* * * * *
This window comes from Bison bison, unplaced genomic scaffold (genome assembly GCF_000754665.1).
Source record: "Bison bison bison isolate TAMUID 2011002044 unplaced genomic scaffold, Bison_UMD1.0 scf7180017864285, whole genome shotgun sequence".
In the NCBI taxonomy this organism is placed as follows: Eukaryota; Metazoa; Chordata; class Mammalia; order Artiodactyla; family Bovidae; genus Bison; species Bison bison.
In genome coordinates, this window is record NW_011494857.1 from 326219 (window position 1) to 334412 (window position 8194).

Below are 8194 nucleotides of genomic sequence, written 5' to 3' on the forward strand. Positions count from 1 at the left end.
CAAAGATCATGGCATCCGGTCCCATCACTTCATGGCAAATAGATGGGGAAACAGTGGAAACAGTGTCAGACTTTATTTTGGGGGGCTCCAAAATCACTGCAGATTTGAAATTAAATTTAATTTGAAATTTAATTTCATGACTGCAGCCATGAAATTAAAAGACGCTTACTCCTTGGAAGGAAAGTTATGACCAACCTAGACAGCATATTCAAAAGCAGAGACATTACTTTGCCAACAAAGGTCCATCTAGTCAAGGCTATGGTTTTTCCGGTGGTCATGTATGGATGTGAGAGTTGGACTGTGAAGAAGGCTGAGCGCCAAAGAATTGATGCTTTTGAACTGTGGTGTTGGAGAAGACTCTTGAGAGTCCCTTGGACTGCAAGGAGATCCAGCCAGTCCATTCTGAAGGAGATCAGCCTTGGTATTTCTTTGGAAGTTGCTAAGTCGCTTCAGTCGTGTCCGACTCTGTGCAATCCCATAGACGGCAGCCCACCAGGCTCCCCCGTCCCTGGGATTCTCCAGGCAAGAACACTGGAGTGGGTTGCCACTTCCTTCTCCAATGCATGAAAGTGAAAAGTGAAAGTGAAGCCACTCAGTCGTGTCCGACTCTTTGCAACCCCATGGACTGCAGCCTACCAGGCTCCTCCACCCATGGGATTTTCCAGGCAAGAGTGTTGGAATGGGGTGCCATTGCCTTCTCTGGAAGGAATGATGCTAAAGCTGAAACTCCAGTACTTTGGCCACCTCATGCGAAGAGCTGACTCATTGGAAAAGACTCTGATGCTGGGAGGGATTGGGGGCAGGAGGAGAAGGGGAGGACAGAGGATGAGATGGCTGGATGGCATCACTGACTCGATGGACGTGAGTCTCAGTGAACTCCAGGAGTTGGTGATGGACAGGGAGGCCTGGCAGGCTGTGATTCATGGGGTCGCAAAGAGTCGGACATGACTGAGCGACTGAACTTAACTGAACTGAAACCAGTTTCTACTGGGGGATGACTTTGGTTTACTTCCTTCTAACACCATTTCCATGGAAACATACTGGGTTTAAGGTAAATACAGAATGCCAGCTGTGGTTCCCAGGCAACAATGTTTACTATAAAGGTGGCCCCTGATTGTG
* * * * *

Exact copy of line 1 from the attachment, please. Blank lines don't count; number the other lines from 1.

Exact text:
This window comes from Bison bison, unplaced genomic scaffold (genome assembly GCF_000754665.1).